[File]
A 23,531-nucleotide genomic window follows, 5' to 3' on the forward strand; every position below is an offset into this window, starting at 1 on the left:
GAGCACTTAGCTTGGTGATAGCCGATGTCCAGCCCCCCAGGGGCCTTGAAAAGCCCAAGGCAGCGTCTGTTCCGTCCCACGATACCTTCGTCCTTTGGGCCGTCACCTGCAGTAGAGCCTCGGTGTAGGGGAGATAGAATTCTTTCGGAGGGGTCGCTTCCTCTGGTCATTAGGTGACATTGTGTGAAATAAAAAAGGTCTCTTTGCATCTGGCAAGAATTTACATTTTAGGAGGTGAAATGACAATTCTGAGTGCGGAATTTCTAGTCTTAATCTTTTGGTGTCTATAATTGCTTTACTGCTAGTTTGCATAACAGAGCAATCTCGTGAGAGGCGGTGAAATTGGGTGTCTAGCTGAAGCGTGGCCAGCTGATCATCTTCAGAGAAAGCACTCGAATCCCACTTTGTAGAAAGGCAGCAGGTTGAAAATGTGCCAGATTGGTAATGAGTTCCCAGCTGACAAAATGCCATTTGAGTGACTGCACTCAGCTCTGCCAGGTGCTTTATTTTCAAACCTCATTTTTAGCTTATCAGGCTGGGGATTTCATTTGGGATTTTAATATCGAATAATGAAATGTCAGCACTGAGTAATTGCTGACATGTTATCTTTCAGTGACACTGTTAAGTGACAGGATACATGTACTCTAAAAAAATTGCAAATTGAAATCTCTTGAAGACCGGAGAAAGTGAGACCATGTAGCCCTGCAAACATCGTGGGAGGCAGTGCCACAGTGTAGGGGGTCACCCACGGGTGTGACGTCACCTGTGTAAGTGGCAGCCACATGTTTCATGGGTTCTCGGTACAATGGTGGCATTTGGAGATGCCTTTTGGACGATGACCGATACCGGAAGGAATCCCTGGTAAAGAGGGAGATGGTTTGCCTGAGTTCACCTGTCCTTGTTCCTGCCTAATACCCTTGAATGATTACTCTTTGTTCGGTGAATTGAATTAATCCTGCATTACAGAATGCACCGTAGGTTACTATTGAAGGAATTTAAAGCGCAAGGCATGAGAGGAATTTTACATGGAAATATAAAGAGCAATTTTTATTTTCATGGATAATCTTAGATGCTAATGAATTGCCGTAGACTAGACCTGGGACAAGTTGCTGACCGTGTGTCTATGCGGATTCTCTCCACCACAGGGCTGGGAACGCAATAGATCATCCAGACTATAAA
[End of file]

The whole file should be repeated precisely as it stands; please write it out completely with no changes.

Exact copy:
A 23,531-nucleotide genomic window follows, 5' to 3' on the forward strand; every position below is an offset into this window, starting at 1 on the left:
GAGCACTTAGCTTGGTGATAGCCGATGTCCAGCCCCCCAGGGGCCTTGAAAAGCCCAAGGCAGCGTCTGTTCCGTCCCACGATACCTTCGTCCTTTGGGCCGTCACCTGCAGTAGAGCCTCGGTGTAGGGGAGATAGAATTCTTTCGGAGGGGTCGCTTCCTCTGGTCATTAGGTGACATTGTGTGAAATAAAAAAGGTCTCTTTGCATCTGGCAAGAATTTACATTTTAGGAGGTGAAATGACAATTCTGAGTGCGGAATTTCTAGTCTTAATCTTTTGGTGTCTATAATTGCTTTACTGCTAGTTTGCATAACAGAGCAATCTCGTGAGAGGCGGTGAAATTGGGTGTCTAGCTGAAGCGTGGCCAGCTGATCATCTTCAGAGAAAGCACTCGAATCCCACTTTGTAGAAAGGCAGCAGGTTGAAAATGTGCCAGATTGGTAATGAGTTCCCAGCTGACAAAATGCCATTTGAGTGACTGCACTCAGCTCTGCCAGGTGCTTTATTTTCAAACCTCATTTTTAGCTTATCAGGCTGGGGATTTCATTTGGGATTTTAATATCGAATAATGAAATGTCAGCACTGAGTAATTGCTGACATGTTATCTTTCAGTGACACTGTTAAGTGACAGGATACATGTACTCTAAAAAAATTGCAAATTGAAATCTCTTGAAGACCGGAGAAAGTGAGACCATGTAGCCCTGCAAACATCGTGGGAGGCAGTGCCACAGTGTAGGGGGTCACCCACGGGTGTGACGTCACCTGTGTAAGTGGCAGCCACATGTTTCATGGGTTCTCGGTACAATGGTGGCATTTGGAGATGCCTTTTGGACGATGACCGATACCGGAAGGAATCCCTGGTAAAGAGGGAGATGGTTTGCCTGAGTTCACCTGTCCTTGTTCCTGCCTAATACCCTTGAATGATTACTCTTTGTTCGGTGAATTGAATTAATCCTGCATTACAGAATGCACCGTAGGTTACTATTGAAGGAATTTAAAGCGCAAGGCATGAGAGGAATTTTACATGGAAATATAAAGAGCAATTTTTATTTTCATGGATAATCTTAGATGCTAATGAATTGCCGTAGACTAGACCTGGGACAAGTTGCTGACCGTGTGTCTATGCGGATTCTCTCCACCACAGGGCTGGGAACGCAATAGATCATCCAGACTATAAA